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Students Hit Hardest By Rent Increases

by Sarah Halloran

Recent reports have claimed that the cost of renting has increased across the board but there may be a nasty shock in store for those who have just got their A level results. While the private rental sector has shown increases of 4.3% over the last 12 months, students are now facing rises of up to 25%.

The Royal Institution of Chartered Surveyors (RICS) have claimed that the rise in demand and the increase in private rental charges are down to the scarcity of mortgage products and the situation is only likely to continue in the same manner for the foreseeable future.

In fact, surveyors predict that a similar rise of around 3.9% in rental costs will follow over the course of the next calendar year as the mortgage market continues to be difficult to access.

“While tenant interest is still riding high, what remains to be seen is whether many are willing to meet the increasing rents being demanded by landlords,” said Peter Bolton-King, residential director at RICS.

“However, it is clear we have seen rents grow steadily right across the UK for some time. This is partly down to the problem of the scarcity of mortgage finance and the large deposits required by lenders.

“These barriers to homeownership need to be addressed alongside the shortage of new stock coming to the market.”

Meanwhile, a further survey has shown that while a student’s weekly rent has risen by 2.4% in the same 12 month period, some areas of the UK have returned increases of around ten times that figure.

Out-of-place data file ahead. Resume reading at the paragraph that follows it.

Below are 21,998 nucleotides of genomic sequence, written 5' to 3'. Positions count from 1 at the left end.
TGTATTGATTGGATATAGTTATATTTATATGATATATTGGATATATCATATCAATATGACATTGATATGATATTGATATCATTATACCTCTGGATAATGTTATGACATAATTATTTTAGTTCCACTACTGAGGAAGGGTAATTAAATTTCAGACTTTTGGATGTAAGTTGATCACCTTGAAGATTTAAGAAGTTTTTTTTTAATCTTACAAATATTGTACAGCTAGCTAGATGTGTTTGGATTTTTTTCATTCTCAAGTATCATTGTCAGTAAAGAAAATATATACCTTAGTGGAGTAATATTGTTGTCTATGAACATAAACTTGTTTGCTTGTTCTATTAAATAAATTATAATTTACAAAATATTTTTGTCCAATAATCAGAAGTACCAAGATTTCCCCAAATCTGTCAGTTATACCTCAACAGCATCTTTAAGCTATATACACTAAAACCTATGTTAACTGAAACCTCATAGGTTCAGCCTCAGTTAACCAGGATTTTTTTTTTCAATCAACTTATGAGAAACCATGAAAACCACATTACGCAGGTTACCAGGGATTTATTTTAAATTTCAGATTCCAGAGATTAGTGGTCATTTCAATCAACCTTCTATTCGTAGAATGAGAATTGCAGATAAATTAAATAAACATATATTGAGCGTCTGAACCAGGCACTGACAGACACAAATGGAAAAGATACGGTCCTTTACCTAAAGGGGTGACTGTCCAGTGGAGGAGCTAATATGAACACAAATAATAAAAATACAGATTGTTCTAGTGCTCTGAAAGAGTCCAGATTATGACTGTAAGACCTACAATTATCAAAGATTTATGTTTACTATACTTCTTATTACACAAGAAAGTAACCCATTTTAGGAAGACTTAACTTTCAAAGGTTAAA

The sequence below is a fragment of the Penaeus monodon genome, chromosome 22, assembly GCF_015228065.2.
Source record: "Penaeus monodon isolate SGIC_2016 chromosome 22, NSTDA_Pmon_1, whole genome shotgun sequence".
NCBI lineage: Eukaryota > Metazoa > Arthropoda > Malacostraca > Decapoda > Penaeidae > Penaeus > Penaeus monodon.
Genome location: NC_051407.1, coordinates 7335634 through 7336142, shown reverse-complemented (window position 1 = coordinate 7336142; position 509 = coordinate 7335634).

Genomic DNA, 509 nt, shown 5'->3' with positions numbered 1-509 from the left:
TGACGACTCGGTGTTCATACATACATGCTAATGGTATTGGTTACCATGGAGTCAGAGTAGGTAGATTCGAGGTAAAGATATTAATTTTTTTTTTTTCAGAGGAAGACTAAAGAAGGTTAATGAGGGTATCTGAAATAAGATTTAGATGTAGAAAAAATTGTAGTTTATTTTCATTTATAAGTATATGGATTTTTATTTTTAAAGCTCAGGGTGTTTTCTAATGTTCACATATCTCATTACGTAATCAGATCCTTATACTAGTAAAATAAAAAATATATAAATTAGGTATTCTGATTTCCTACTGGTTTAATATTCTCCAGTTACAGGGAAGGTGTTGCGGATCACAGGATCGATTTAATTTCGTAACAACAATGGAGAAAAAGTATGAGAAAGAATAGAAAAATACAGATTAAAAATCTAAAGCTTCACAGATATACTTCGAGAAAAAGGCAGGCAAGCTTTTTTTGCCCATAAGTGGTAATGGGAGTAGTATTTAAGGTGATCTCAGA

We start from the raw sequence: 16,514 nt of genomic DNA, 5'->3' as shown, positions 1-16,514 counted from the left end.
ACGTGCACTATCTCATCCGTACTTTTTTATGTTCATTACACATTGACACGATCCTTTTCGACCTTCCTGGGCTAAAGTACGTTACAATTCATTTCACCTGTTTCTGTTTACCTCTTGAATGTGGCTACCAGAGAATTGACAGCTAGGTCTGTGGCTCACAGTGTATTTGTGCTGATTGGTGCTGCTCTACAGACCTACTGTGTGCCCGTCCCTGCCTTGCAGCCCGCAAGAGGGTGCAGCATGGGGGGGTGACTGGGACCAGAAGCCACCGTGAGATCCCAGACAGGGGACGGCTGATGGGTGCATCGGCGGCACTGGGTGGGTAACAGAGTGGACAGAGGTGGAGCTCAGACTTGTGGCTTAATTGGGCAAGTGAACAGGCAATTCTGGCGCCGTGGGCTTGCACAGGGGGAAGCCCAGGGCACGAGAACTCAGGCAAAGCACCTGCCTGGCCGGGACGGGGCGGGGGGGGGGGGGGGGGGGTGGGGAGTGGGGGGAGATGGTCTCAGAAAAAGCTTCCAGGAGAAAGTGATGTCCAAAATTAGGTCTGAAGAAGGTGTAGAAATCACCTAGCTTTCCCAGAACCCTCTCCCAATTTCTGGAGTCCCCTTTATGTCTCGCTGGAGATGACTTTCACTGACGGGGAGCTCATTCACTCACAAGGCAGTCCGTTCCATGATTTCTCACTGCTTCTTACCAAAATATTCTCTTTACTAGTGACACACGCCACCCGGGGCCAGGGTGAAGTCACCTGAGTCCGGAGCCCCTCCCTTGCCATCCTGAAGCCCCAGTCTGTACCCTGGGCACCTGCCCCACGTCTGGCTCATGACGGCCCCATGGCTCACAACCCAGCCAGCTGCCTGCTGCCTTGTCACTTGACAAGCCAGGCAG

The organisation, Accommodation for Students has shown that rents in the North of the country have jumped by alarming rates and they have revealed a 25% increase in Hull over 12 months while Lancaster and Durham have recorded rises of 24% and 20% respectively.

According to Simon Thompson, co-founder of Accommodation for Students, the rises tend to be greater, depending on how desirable the local college or University might be.

“A key factor in determining student rents is the desirability of attending some universities, Mr Thompson said.

“That puts pressure on the accommodation available and, hence, the charging of higher rents. Winchester, Durham, Lancaster, Exeter and Newcastle come into this category.”

In addition, Oxford and Cambridge have experienced obvious increases while the cheapest place for students to rent in the UK is Glamorgan, with an average cost of just £46.00 a week.

The student and private rental markets are completely different entities but both sets of figures show us that the advantages in the current climate are firmly with the UK’s landlords.

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